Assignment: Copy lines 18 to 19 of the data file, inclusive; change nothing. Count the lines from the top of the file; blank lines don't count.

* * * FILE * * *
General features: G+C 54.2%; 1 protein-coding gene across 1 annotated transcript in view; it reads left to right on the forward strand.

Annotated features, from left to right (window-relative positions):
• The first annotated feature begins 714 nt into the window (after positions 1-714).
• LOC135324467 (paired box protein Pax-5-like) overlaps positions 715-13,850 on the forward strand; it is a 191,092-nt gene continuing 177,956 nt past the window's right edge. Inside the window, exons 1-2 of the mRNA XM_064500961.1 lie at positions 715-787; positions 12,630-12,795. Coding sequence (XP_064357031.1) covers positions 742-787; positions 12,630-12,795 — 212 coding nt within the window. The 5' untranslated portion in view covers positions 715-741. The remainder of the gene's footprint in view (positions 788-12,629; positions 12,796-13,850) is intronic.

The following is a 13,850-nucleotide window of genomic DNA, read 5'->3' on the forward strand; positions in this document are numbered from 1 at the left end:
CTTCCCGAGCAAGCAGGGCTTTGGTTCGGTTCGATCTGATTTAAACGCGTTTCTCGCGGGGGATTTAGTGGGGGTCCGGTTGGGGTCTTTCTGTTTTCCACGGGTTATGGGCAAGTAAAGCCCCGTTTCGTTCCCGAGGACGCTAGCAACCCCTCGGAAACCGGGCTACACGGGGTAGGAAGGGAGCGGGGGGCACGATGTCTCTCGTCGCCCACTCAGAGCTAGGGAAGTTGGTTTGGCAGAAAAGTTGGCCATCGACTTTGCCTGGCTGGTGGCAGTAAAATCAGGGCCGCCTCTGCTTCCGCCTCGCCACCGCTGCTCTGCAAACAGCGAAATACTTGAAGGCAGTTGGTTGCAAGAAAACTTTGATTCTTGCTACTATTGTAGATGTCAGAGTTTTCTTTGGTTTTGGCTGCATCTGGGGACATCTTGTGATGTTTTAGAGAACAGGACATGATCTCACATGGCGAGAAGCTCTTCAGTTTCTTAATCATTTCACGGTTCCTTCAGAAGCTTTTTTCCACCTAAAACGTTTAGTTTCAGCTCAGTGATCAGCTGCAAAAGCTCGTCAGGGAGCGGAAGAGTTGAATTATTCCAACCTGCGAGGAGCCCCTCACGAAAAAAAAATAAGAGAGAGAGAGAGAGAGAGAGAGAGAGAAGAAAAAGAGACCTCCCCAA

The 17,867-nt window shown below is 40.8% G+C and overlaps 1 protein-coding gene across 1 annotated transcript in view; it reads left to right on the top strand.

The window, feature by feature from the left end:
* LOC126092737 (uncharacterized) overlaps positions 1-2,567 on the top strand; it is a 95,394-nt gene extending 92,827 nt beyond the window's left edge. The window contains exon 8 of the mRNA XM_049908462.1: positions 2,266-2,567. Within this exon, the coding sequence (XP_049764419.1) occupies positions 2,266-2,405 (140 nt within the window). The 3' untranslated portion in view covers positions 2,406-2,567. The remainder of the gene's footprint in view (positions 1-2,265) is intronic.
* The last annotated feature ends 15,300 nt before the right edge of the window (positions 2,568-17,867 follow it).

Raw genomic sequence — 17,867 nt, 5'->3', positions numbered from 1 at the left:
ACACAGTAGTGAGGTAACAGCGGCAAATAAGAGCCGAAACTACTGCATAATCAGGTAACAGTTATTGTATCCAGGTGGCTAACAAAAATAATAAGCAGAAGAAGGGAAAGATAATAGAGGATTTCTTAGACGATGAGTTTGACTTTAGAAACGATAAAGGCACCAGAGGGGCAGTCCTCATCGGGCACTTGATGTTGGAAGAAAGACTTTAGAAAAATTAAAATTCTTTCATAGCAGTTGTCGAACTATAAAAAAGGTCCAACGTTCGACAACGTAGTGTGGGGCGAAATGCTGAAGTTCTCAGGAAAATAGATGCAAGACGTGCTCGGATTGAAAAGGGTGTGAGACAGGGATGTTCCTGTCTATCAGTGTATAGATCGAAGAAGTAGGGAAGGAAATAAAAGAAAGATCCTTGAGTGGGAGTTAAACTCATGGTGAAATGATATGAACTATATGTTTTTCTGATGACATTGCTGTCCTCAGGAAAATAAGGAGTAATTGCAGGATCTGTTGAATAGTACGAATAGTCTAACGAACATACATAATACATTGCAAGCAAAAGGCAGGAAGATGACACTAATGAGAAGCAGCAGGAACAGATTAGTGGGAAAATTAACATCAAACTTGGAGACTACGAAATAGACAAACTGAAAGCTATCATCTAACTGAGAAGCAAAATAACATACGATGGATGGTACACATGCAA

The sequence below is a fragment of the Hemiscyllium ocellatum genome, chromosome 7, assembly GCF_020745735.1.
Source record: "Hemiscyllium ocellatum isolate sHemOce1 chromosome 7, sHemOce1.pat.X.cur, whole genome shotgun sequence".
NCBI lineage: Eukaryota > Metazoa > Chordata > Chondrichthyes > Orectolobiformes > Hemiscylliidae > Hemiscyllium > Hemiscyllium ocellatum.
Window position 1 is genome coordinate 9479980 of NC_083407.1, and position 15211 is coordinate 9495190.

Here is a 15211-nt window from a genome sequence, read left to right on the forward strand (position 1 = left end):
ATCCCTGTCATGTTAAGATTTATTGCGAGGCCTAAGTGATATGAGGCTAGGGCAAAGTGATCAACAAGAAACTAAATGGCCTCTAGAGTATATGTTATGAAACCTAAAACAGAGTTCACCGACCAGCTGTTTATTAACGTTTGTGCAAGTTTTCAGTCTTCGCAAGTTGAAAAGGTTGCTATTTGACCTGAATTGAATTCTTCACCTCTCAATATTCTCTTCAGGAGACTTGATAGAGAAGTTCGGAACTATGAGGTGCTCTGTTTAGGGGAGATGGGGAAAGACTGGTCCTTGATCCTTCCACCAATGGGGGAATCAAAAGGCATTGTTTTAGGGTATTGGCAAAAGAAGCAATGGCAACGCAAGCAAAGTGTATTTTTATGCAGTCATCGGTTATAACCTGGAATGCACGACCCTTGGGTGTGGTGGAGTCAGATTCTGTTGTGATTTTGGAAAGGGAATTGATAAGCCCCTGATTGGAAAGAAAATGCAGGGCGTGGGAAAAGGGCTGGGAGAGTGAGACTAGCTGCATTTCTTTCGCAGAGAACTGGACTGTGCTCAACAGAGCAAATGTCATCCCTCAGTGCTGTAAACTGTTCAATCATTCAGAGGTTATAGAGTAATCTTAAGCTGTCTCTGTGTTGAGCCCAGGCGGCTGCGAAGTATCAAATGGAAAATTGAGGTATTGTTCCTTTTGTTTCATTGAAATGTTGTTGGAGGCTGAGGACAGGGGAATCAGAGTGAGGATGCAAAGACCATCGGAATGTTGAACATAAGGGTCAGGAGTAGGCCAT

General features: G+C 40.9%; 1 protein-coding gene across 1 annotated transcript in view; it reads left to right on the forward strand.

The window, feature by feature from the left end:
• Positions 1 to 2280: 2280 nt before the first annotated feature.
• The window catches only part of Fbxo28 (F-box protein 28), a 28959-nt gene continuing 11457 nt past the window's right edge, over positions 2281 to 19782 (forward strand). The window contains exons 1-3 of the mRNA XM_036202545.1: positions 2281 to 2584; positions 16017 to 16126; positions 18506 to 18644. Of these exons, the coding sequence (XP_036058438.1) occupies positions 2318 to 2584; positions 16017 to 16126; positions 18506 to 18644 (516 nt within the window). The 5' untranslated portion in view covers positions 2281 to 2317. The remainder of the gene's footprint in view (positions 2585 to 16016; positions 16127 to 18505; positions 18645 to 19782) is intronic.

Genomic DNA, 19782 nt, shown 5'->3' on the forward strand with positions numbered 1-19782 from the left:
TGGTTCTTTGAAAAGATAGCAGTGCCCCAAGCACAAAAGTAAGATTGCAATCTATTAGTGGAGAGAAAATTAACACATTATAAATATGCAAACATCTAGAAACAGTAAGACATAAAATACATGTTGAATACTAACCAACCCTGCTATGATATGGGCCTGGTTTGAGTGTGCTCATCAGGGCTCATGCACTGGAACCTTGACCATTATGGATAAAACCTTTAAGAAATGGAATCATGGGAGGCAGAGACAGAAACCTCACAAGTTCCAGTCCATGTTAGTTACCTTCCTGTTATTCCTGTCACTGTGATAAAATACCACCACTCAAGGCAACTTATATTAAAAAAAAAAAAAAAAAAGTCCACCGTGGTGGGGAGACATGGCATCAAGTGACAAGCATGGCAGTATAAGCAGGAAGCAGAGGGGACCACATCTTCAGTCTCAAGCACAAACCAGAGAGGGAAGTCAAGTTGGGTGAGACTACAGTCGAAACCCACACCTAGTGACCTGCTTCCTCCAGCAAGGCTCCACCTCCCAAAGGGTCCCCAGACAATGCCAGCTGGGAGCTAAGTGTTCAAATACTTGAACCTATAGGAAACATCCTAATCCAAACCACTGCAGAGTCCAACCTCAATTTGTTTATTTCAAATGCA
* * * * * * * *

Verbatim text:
ATCCCTGTCATGTTAAGATTTATTGCGAGGCCTAAGTGATATGAGGCTAGGGCAAAGTGATCAACAAGAAACTAAATGGCCTCTAGAGTATATGTTATGAAACCTAAAACAGAGTTCACCGACCAGCTGTTTATTAACGTTTGTGCAAGTTTTCAGTCTTCGCAAGTTGAAAAGGTTGCTATTTGACCTGAATTGAATTCTTCACCTCTCAATATTCTCTTCAGGAGACTTGATAGAGAAGTTCGGAACTATGAGGTGCTCTGTTTAGGGGAGATGGGGAAAGACTGGTCCTTGATCCTTCCACCAATGGGGGAATCAAAAGGCATTGTTTTAGGGTATTGGCAAAAGAAGCAATGGCAACGCAAGCAAAGTGTATTTTTATGCAGTCATCGGTTATAACCTGGAATGCACGACCCTTGGGTGTGGTGGAGTCAGATTCTGTTGTGATTTTGGAAAGGGAATTGATAAGCCCCTGATTGGAAAGAAAATGCAGGGCGTGGGAAAAGGGCTGGGAGAGTGAGACTAGCTGCATTTCTTTCGCAGAGAACTGGACTGTGCTCAACAGAGCAAATGTCATCCCTCAGTGCTGTAAACTGTTCAATCATTCAGAGGTTATAGAGTAATCTTAAGCTGTCTCTGTGTTGAGCCCAGGCGGCTGCGAAGTATCAAATGGAAAATTGAGGTATTGTTCCTTTTGTTTCATTGAAATGTTGTTGGAGGCTGAGGACAGGGGAATCAGAGTGAGGATGCAAAGACCATCGGAATGTTGAACATAAGGGTCAGGAGTAGGCCAT

General features: G+C 40.9%; 1 protein-coding gene across 1 annotated transcript in view; it reads left to right on the forward strand.